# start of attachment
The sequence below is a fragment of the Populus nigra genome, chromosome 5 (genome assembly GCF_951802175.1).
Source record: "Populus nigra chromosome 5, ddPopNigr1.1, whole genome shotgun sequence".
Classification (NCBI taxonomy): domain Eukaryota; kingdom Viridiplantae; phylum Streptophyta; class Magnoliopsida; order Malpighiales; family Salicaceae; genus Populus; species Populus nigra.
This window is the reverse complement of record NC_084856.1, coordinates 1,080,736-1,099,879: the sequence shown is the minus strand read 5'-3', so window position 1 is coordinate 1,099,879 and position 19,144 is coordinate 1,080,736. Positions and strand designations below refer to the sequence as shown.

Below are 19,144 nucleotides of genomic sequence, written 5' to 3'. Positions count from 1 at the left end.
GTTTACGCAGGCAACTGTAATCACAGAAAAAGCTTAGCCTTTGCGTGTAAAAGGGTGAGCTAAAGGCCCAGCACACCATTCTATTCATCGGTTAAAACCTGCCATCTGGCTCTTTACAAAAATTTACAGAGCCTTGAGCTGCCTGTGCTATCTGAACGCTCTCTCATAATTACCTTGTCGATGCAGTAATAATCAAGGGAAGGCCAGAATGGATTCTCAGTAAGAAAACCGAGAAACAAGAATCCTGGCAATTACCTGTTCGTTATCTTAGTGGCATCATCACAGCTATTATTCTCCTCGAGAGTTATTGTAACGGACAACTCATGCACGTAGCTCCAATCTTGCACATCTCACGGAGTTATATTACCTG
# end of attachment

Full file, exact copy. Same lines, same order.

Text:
The sequence below is a fragment of the Populus nigra genome, chromosome 5 (genome assembly GCF_951802175.1).
Source record: "Populus nigra chromosome 5, ddPopNigr1.1, whole genome shotgun sequence".
Classification (NCBI taxonomy): domain Eukaryota; kingdom Viridiplantae; phylum Streptophyta; class Magnoliopsida; order Malpighiales; family Salicaceae; genus Populus; species Populus nigra.
This window is the reverse complement of record NC_084856.1, coordinates 1,080,736-1,099,879: the sequence shown is the minus strand read 5'-3', so window position 1 is coordinate 1,099,879 and position 19,144 is coordinate 1,080,736. Positions and strand designations below refer to the sequence as shown.

Below are 19,144 nucleotides of genomic sequence, written 5' to 3'. Positions count from 1 at the left end.
GTTTACGCAGGCAACTGTAATCACAGAAAAAGCTTAGCCTTTGCGTGTAAAAGGGTGAGCTAAAGGCCCAGCACACCATTCTATTCATCGGTTAAAACCTGCCATCTGGCTCTTTACAAAAATTTACAGAGCCTTGAGCTGCCTGTGCTATCTGAACGCTCTCTCATAATTACCTTGTCGATGCAGTAATAATCAAGGGAAGGCCAGAATGGATTCTCAGTAAGAAAACCGAGAAACAAGAATCCTGGCAATTACCTGTTCGTTATCTTAGTGGCATCATCACAGCTATTATTCTCCTCGAGAGTTATTGTAACGGACAACTCATGCACGTAGCTCCAATCTTGCACATCTCACGGAGTTATATTACCTG